Hello, I'm Mark Pearson. Thanks to modest gains in U.S. exports and concurrent declines in imports, America's cavernous trade deficit fell in May to its lowest level in more than nine years.
The Commerce Department announced Friday the U.S. trade deficit narrowed to $26 billion in May. That's down nearly 10 percent from April and the lowest level since November of 1999.
Exports of goods and services rose to $123 billion in May, reflecting increased sales of soybeans, corn and other farm products, along with higher exports of industrial machinery, generators and computers.
U.S. Imports fell, marking their 10th consecutive monthly decline. Pressured by a weak domestic economy, May imports were 35 percent below their all-time high set last July.
Much of the decline was attributed to a 3 percent drop in petroleum imports due, in part, to higher prices. The average price of an imported barrel of crude oil rose nearly $5 from April.
Oil prices, of course, have moved sharply higher since May, and while crude trended lower this week, there is considerable uncertainty in rural America over higher input costs. Of more immediate concern for farmers, however, are implications of climate change legislation being crafted in Washington.
Sen. John Kerry, D – Mass.: "I think we will stay pretty close to the House bill on climate change. There are a few minor changes in store on trade."
Members of the Senate Finance Committee wrangled over climate change legislation this week on Capitol Hill. Focusing on implications of the House-passed cap-and-trade measure, lawmakers questioned panelists on the future trade role of India and China.
Sen. Charles Grassley, R – Iowa: "If we do something that is inconsistent with the rules of WTO we could open ourselves up to trade sanctions worse than we've seen and then we would have hurt our manufacturers twice."
Gary Horlick, International Trade Lawyer: "You could easily imagine India saying we're going to require permits for all U.S. exports until your per capita emissions are the same as ours. But that's not going to happen for a long time. The best way to avoid this is an international agreement. We react negatively when other countries do it to us. I've spent too much of the last ten years fighting border measures against U.S. livestock exports."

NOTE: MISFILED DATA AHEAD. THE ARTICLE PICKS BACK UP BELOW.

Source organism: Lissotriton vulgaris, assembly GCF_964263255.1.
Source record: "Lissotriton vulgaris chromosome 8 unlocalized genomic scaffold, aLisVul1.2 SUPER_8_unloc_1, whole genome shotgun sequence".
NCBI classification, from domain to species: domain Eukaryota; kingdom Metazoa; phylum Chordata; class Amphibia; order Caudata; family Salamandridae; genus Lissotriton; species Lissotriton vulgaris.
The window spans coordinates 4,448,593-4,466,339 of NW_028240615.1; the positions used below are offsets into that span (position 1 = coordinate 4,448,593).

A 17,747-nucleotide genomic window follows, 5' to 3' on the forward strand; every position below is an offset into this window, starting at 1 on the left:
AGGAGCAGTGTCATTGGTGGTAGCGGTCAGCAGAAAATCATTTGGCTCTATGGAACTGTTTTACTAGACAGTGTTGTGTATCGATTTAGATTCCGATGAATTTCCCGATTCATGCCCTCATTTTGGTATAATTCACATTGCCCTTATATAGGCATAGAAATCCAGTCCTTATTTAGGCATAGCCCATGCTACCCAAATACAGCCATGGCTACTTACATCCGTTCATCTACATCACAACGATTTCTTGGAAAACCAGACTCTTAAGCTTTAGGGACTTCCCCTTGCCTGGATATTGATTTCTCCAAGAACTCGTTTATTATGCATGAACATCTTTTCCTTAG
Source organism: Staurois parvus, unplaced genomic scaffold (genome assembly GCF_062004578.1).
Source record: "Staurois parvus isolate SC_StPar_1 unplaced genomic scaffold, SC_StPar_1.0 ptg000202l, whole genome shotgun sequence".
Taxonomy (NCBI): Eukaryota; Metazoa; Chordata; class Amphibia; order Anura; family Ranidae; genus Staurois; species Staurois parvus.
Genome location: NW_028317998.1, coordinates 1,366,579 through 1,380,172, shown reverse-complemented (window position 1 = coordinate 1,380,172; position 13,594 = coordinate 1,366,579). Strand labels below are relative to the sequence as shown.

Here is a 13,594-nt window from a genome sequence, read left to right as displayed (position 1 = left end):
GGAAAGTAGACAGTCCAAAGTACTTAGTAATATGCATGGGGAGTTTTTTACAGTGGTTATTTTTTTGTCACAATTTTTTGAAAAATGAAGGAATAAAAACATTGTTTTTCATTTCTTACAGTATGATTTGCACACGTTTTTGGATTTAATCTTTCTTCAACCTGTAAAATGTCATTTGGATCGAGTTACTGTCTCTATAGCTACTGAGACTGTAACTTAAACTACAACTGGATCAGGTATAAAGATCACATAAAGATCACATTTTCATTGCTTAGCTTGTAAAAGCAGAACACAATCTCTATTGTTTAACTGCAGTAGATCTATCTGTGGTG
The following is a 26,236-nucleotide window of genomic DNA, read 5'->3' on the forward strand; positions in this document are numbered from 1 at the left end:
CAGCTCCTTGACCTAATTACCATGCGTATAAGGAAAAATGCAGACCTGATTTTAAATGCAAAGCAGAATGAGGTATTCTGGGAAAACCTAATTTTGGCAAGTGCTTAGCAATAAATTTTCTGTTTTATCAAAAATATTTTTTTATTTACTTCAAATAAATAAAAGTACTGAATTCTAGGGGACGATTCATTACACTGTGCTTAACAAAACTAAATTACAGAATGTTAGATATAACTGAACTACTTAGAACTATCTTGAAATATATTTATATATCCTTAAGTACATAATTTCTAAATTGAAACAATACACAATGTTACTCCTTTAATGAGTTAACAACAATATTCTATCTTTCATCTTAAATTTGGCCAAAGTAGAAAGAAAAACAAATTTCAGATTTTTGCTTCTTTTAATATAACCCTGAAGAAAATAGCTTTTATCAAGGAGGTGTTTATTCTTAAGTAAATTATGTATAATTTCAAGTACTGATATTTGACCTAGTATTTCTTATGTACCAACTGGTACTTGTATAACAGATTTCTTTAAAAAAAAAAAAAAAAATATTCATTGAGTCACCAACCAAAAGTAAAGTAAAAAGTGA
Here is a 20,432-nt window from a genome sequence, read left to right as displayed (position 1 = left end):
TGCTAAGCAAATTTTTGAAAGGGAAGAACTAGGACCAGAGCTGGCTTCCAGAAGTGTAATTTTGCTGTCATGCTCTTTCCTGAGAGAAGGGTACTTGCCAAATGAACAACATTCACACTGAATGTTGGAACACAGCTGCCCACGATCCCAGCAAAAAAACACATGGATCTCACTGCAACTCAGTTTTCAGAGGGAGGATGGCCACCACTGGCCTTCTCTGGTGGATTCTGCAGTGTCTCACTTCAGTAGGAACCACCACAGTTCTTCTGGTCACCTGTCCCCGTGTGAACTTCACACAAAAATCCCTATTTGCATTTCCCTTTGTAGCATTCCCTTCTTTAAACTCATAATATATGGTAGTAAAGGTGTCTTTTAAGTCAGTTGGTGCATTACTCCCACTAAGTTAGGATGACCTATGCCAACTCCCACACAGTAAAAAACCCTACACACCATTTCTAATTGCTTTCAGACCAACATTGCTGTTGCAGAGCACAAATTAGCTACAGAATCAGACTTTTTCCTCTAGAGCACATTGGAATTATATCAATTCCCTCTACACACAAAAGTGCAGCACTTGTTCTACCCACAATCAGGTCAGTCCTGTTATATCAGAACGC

Senator Jim Bunning, a Kentucky Republican, expressed strong concern that China may gain a global economic foothold as a result of cap-and-trade legislation.
Sen. Jim Bunning, R-Kentucky: "We have some industries in Kentucky that are being injured seriously by not having the enforcement in China."
Sen. John Kerry: "I couldn't agree with you more. We are all concerned. If you have a global agreement with 160 nations and China or India were to sit out then we would have a global renegade. At that point we can set up a mechanism in the WTO to enforce that, right?"
Gary Horlick, International Trade Lawyer: "I think in practical terms you're going to need a China and an India. And they are going to do it for their own motives. And I'm not an expert in this but I believe they run out of water before we do…that's a crude way of putting it."
While many Senators and panelists in Washington agreed that a successful global agreement would hinge on India and China, the G8 summit in Rome was a setback for the Obama Administration.
The G8 nations released a group statement saying the world's major economies would reduce 80 percent of heat-trapping carbon emissions by 2050. But the release made no firm targets and was blasted by the U.N. Secretary-General as "not sufficient enough."
Back in Washington, Senate Democratic leaders pledged to push back climate change proceedings until early September.